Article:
GlaxoSmithKline, Merck and Sanofi are left playing catch-up to upstarts with new technology.
As pharmaceutical companies raced to develop Covid-19 vaccines, crossing the finishing line in record time, the world’s three biggest vaccine makers were also-rans.
GlaxoSmithKline, Merck and Sanofi are now left playing catch-up, after upstarts including Moderna and BioNTech demonstrated their mastery of new technologies that will shape the industry for years to come.
New Jersey-based Merck recently dropped its vaccine development programme completely, while Paris-based Sanofi and the UK’s GSK are having to redo an early-stage trial of the jab they are jointly developing, after a dosing mistake.
According to Zain Rizvi, a medicine access researcher at advocacy group Public Citizen, the “immense scarcity” of vaccines around the world is directly connected to these big pharma groups being “missing in action”.
The vaccine market already looks completely different this year — and depending on variants in the virus that causes Covid-19 and the need for boosters, some of the changes could stick. In 2020, GSK, Sanofi, Merck and Pfizer dominated the market with best-selling vaccines for flu, pneumonia, HPV and shingles. Among the top vaccine makers, only Pfizer has a successful Covid-19 vaccine, developed with German company BioNTech.
This year, life sciences data platform Airfinity forecasts Pfizer will triple its vaccine revenue thanks to its Covid-19 vaccine, while vaccine sales at Novavax and Moderna will overtake those at Merck, GSK and Sanofi.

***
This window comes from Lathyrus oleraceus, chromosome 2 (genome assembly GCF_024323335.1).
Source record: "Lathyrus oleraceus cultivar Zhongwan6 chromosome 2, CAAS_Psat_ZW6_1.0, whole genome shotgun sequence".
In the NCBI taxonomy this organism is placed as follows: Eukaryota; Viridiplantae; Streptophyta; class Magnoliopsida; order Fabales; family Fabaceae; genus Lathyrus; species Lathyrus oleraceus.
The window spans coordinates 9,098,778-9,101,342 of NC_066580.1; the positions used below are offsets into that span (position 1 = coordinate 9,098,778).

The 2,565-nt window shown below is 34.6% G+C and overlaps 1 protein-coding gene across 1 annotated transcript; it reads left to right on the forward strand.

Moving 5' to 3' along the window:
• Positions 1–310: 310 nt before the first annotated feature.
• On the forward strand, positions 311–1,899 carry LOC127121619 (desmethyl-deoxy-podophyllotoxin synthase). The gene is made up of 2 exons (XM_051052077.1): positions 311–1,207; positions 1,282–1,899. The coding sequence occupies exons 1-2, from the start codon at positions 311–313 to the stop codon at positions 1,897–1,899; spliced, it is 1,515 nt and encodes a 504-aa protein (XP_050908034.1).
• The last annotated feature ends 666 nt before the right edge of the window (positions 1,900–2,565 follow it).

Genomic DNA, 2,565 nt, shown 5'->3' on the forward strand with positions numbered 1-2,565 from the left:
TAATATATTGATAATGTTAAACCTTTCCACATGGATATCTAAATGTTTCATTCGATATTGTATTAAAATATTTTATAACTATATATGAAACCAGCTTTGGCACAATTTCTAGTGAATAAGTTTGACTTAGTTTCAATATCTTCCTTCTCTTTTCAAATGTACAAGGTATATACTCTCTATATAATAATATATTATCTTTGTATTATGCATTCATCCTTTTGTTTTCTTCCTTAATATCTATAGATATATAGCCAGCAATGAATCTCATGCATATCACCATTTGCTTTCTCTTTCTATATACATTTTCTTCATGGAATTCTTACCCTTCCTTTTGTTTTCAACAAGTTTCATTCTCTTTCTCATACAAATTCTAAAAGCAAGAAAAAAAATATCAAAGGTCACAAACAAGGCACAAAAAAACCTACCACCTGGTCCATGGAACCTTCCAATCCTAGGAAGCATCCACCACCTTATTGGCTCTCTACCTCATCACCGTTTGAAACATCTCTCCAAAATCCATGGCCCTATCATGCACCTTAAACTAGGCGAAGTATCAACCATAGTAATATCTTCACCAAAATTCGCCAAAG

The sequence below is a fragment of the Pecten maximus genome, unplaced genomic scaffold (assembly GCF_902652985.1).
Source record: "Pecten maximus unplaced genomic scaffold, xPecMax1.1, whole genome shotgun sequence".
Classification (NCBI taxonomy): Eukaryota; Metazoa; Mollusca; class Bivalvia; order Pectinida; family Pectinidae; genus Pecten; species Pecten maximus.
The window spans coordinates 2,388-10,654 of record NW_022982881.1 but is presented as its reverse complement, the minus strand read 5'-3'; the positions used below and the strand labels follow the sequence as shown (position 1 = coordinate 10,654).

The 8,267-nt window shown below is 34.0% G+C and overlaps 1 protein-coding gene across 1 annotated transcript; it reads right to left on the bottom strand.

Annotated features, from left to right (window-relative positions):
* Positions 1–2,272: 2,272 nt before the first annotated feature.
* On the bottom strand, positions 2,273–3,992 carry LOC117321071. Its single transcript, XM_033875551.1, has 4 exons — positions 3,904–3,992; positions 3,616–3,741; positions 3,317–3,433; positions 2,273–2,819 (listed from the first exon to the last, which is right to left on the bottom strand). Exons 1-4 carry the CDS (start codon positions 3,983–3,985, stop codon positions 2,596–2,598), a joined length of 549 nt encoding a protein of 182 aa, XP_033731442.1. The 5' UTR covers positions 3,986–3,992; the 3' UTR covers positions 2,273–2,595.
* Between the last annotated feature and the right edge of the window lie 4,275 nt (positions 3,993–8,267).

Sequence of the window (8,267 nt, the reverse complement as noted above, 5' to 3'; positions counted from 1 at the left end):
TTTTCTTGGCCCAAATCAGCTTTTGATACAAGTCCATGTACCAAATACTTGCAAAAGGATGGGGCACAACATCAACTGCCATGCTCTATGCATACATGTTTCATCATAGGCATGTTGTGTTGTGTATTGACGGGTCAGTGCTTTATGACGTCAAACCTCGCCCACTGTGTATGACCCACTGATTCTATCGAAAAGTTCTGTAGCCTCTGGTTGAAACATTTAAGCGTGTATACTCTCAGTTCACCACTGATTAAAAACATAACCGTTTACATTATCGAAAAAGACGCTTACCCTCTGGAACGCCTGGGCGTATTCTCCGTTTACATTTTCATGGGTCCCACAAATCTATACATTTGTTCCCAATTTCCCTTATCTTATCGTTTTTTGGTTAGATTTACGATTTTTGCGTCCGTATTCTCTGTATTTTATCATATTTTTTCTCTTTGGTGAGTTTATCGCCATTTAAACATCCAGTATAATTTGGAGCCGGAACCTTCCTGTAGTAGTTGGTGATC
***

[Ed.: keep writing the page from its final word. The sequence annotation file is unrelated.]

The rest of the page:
Even the cheaper vaccines from AstraZeneca and Johnson & Johnson means they are forecast to generate more vaccine sales in 2021 than some of the top four did in 2020.
The share prices reflect this dramatic change. Since the start of 2020 Novavax has rocketed more than 6,400 per cent, Moderna is up over 850 per cent and BioNTech more than 190 per cent. GSK, Merck and Sanofi shares have fallen between 13 and 30 per cent.
Resistance to new technology
It is the new messenger RNA technology — which instructs the body to make part of the virus to provoke an immune response — used by BioNTech/Pfizer and Moderna that has ripped up conventional timelines and allowed them to produce trial vaccines for testing within weeks.
But their success was far from assured: before the pandemic, no mRNA vaccine had ever been approved and in May, Ken Frazier, Merck’s chief executive, said the idea of producing a new vaccine in 12 to 18 months was “very aggressive”. Less than a year on, mRNA vaccines look likely to change the industry forever.